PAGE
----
Stephen, how thoughtful of you, and as luck or synchronicity would have it, I just thinking about posting something and your message showed up on my email. Where I live last Christmas started off with a bombing downtown that took out half a city block; and indeed, several horrific ecological events have happened since then; (one was a flood, and the other a tornado), that have recently served as a reminder of how fragile life can be where a person can lose everything they have and still must go living.
So, what does this have to do with Christmas which is generally a joyous and happy occasion one might ask? Well, perhaps a lot of things as many stories that are told often inform us around this time of year. Two, I mentioned above from last year which are: Charles Dicken’s: “A Christmas Carol”; and the other was a movie that became a Christmas classic called: “It’s a wonderful life”; both deal with personal identity trauma where the individual is forced to confront that the way they have interpreted their life no longer fits the inner demands that are being called forth as a mirrored reflection that no longer works; and a drastic change is called for to meet this inner requirement that now must be met and wrestled with and assimilated so that a new way of living can be born anew.
Tragedies, traumas, catastrophes, calamities, and disasters may all vary by application and degree, but one thing they all have in common is they summon forth within the individual character what is within them to meet their challenge or ordeal that is required and must be dealt with to move forward. Now in the mythic realm the two summons or calls in these two stories present themselves in the form of visitations from guiding spirits who are to help advise them on what they are experiencing as the world they thought they once knew which is no longer the reality they are now asked to transcend and become another dimension of who they are meant to be. In other words, the soul within is demanding to be heard in the form of this experience the guiding spirit is describing; and the individual must make a choice on whether to accept the challenge and transform, or to deny the challenge and become a victim of their own inner demons.
There is a very insightful line in: “It’s a wonderful Life” that is a major pivot point to the entire plot in which Clarence, George Baily’s Guardian Angel reveals: “you’ve been given a great gift George, and that is the ability to see what your life would have been like if you had never been born” and follows that insight with another: “each life touches so many” and together these lines drive the entire rest of the experience. We are each an agent in one form or another that affects not only our own life, but the lives of others life as well, and that you can make a choice on whether to participate in this grand opera of joyful sorrow and sorrowful joy that all life (is); or accept the robotic safety of the wasteland and with that lose the heart’s inner song that’s been waiting to be awakened and sung.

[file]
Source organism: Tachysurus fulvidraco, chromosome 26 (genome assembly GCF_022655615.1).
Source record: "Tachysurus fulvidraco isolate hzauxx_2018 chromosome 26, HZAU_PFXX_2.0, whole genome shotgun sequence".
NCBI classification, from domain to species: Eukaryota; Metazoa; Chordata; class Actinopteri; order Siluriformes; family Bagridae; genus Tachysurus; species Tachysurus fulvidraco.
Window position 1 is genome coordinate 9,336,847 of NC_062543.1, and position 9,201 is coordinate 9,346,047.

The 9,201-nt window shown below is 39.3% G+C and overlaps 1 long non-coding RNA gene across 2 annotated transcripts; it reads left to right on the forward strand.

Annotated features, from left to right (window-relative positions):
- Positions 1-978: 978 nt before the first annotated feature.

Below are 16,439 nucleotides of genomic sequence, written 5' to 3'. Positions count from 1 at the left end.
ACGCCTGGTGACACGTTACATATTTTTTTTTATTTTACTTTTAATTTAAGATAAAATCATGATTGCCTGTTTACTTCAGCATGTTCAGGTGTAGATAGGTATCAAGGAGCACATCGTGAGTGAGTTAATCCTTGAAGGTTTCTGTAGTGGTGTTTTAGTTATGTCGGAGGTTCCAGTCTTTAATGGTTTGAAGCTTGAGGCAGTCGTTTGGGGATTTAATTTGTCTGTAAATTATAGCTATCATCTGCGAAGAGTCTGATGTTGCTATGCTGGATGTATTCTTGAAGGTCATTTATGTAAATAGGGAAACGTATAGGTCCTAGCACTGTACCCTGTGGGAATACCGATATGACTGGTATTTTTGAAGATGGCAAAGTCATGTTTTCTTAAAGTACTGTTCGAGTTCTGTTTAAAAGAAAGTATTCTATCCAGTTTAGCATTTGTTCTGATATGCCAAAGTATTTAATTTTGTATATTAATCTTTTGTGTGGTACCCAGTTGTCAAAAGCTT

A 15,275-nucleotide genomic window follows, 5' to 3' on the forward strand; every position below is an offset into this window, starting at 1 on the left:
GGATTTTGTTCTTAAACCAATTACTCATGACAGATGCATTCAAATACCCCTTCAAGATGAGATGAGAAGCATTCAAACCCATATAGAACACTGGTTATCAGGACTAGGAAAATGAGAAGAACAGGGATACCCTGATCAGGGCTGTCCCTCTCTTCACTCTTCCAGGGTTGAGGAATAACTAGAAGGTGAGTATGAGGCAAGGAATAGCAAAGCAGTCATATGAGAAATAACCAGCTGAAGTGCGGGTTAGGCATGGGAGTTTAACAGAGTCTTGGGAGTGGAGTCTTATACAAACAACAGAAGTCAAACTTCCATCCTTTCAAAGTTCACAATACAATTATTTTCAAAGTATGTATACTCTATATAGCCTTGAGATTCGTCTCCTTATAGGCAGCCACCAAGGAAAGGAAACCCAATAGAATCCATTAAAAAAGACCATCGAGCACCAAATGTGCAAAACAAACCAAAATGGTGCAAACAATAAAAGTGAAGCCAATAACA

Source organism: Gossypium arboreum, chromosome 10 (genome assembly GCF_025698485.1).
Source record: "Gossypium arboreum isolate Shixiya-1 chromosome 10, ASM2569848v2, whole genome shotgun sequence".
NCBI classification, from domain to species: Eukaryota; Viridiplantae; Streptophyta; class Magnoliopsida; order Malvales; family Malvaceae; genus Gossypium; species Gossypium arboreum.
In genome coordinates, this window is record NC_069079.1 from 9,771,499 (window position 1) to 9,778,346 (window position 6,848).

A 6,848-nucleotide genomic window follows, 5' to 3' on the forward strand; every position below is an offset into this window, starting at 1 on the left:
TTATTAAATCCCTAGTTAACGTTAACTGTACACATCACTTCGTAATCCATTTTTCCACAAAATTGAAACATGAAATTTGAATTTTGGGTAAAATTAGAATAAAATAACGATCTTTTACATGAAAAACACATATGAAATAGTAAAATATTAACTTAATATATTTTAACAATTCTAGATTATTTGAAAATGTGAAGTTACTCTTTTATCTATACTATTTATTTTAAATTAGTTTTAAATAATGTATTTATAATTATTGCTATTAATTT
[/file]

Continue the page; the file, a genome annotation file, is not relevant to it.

Fortunately for the hero at the end of both tales they accept the message that has been offered and are transformed into a new sense of awareness that this “wonder-filled landscape” has been there waiting all along within the life they have already been living; instead of the nightmare they have been experiencing. But they have now been awakened to a new since of possibility within their own character to bring this awareness to life.
So, what does all this have to do with Joseph’s themes about myth and the individual? Well, he asks: “What would sustain me in the face of total disaster so that I could go on living and not crackup and quit.” If I came home and found my wife and children murdered, my house gone and losing everything thing I have, what would serve this function for me? I think all you have to do to get a sense of this right now is to turn on the news and to witness the devastation that Covid is causing; to see global conflicts of all sorts raging across the planet, to see immigrants and refugees desperately seeking some sort of asylum, to see homelessness and violence and crime with no end in sight. But what does all this have to do with Christmas you might ask?
At the end of the movie George realizes what he actually has and asks to return to the life he was living but with a renewed sense of awareness that within and behind the foreground of life’s difficulty lies the meaning and purpose of much we have been searching for. Saying that however it would be a mistake to think of this simplistic example as a one-size-fits-all solution to much of the world’s suffering and pain we witness every day, and indeed within our own individual circumstances. But that is not the point, and the answer herein I think lies within our ability to see and interpret our life within the context of what it presents to us; not something taken concretely, but metaphorically. In other words, we should ask ourselves: “What is my life defined by, and how do I respond to it?” And that by changing our perception, sometimes changing the world really means changing ourselves. So that when Joseph says: “The world is a mess, it’s always been a mess, and you are not going to change that.” He doesn’t mean don’t participate in the game; get in there and do your part if you feel that is your calling. But the answers you may be seeking may be coming from your own insides. And I think this is the takeaway message from these two Christmas stories.